Superb Moutinho strike cancels out Fred's first-half opener
'Not creative enough, not sharp enough': Jose Mourinho's damning verdict after Manchester United held by Wolves
Mourinho 1 Moutinho 1. There was a distinctly Portuguese feel to Alex Ferguson’s first return to Old Trafford since his brain haemorrhage. A game that, if not entirely seriously, could be dubbed the Jorge Mendes derby was shaped by the super-agent’s clients.
Jose Mourinho’s biggest summer signing, Fred, gave Manchester United the lead. Wolves’ most eye-catching arrival, Joao Moutinho, produced a classy leveller to give the promoted club a deserved point. Compatriots ended with contrasting reactions. “Not a good performance, not a good result,” Mourinho said. “Wolves deserved it. They play like I like to play which is like the World Cup final. We didn’t have that.”
An afternoon that began with Old Trafford echoing to applause for Ferguson, who acknowledged it, arms aloft, in trademark fashion, ended with the visiting fans chorusing: “Nuno’s the Special One.”
“I am proud of the way we start the game, proud of the character we show when we were under the score and proud of the way we played,” said manager Nuno Espirito Santo.
A game that indicated Wolves’ stay in the Premier League will not be a one-season affair suggested United’s wait to become champions for the first time since Ferguson’s retirement will not end in the current campaign. They are already eight points behind Liverpool after their winning run came to an abrupt halt.
But for the agility of David de Gea, who bookended the game with fine saves, Wolves may have been celebrating victory at Old Trafford for the first time since 1980. The Spaniard has long since proved his prowess as a damage-limitation specialist. Early stops from Raul Jimenez and Willy Boly preserved parity; so did a 90th-minute to deny the irrepressible substitute Adama Traore.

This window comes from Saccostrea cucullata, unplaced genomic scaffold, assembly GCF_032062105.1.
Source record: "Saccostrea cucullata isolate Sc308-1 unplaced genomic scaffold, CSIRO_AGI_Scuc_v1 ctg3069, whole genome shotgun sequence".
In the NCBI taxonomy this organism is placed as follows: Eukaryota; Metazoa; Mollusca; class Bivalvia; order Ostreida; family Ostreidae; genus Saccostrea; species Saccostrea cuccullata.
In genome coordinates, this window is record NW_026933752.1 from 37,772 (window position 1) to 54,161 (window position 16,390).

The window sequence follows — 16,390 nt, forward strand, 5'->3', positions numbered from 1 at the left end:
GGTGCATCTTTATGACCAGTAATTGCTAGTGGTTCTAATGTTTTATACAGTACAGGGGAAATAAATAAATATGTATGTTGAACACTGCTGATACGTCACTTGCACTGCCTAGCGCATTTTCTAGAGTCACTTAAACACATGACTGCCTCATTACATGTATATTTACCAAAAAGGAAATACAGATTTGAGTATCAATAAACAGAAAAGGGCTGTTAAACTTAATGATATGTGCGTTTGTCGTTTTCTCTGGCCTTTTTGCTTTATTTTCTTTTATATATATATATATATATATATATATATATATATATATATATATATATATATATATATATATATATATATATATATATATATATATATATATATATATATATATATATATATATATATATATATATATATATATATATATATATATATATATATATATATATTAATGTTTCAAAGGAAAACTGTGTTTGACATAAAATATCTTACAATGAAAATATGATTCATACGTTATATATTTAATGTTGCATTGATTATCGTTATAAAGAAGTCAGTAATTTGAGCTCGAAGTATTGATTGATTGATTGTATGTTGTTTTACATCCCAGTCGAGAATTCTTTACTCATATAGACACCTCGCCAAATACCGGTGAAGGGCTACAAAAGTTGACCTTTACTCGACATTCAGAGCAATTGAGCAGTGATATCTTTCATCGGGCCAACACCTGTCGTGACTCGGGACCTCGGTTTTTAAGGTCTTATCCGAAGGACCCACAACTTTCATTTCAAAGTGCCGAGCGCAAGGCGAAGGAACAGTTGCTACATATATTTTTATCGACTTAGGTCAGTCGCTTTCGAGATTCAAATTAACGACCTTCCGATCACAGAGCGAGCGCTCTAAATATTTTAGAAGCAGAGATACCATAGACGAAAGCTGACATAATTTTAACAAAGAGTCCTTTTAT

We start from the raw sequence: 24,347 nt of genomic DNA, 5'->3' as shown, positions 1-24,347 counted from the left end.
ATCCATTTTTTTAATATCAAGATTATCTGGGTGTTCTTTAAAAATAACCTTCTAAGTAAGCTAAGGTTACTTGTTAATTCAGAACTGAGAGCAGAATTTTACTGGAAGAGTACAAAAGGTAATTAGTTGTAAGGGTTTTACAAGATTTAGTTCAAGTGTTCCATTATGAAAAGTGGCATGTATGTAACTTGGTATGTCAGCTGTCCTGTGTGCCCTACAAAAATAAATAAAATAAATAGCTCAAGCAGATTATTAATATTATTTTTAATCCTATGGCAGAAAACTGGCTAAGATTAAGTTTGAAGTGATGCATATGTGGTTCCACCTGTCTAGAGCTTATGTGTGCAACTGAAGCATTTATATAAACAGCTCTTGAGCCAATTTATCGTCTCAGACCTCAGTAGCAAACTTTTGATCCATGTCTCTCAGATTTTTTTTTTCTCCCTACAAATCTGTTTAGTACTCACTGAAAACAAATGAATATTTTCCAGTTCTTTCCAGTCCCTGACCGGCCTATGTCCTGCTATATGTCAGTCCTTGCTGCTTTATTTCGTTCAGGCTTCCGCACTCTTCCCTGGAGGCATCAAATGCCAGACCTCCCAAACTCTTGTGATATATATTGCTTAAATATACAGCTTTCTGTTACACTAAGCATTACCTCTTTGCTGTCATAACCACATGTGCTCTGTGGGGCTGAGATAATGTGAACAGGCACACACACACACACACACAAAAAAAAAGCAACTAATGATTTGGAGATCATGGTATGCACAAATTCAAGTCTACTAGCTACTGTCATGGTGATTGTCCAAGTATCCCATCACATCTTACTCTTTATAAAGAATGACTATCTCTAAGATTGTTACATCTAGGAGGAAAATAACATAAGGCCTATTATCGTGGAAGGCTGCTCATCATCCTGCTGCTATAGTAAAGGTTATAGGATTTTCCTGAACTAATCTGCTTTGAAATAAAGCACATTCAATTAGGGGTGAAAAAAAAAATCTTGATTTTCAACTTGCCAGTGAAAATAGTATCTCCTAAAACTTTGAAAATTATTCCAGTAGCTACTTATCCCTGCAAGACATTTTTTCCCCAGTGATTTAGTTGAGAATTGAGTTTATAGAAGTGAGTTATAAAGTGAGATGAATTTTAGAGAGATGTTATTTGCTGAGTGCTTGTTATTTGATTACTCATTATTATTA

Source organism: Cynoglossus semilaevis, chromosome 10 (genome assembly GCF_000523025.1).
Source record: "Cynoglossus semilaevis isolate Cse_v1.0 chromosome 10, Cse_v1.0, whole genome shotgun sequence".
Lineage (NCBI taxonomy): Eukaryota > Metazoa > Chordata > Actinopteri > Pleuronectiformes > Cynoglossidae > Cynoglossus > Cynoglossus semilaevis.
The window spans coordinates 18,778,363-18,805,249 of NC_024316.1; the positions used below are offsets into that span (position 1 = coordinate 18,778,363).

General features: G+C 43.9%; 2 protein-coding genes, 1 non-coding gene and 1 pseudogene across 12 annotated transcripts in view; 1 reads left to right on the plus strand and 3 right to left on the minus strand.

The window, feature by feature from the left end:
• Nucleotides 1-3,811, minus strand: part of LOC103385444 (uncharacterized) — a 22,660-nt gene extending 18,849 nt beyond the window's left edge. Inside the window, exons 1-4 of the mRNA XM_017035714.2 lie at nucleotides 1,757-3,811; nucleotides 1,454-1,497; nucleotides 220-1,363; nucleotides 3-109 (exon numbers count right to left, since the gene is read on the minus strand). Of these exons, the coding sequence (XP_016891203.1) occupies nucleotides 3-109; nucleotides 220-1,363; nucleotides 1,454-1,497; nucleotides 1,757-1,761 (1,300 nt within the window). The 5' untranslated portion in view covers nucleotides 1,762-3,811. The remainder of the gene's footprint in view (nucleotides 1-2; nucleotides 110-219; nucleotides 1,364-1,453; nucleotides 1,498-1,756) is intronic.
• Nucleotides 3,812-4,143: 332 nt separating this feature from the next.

Each was a sign Wolves started and ended the brighter. Moutinho showed his set-piece prowess by setting up chances for Ryan Bennett and Boly, only for United to take the lead. Fred probably owed his place to Nemanja Matic’s suspension. He owed his goal in part to Paul Pogba. The pass was cushioned cleverly by the Frenchman, the shot drilled clinically by the Brazilian, who became United’s 500th scorer.
Yet although he drew a fine save from Rui Patricio with a free kick in first-half stoppage time, United did too little to extend their advantage. Perhaps they assumed that, as in Ferguson’s day, opponents would not have the temerity to respond. But Wolves, with twin Portuguese playmakers in Ruben Neves and Moutinho, were accomplished in possession.
Precision in passing was matched by the quality of the finish when Moutinho found the top corner to open his Wolves account. Jimenez, a selfless foil of a striker, had teed him up. Yet there was also an inadvertent assist: Pogba conceded possession on the half-way line, marring a performance of otherwise fine passing with a costly error as Neves dispossessed him. “It is a situation the players know perfectly,” Mourinho said. “The two Portuguese players like to press in midfield.”
Jesse Lingard and Marouane Fellaini could have conjured winners, with Patricio denying both to underline the sense he will be one of the bargains of the summer. Yet the goalkeeper was not required often enough. “Not creative enough, not sharp enough,” Mourinho said.
His was a damning verdict, declaring his team performed better in the 3-0 defeat to Tottenham Hotspur and criticising his players’ mentality. “I can’t explain the difference of attitude because I never have a difference of attitude,” he added. “It is a basic law of football, you have to play at the maximum of your potential.”
It was something Ferguson’s finest teams did. The returning great said: “It’s obviously been a long journey but I’m making steps forward, doing what my son tells me and what the doctors tell me.”
“Fantastic news for everyone, not just for Manchester United,” added Mourinho. “Who in the world of football is not happy with Sir Alex back?” Yet he was a picture of glumness, not happiness.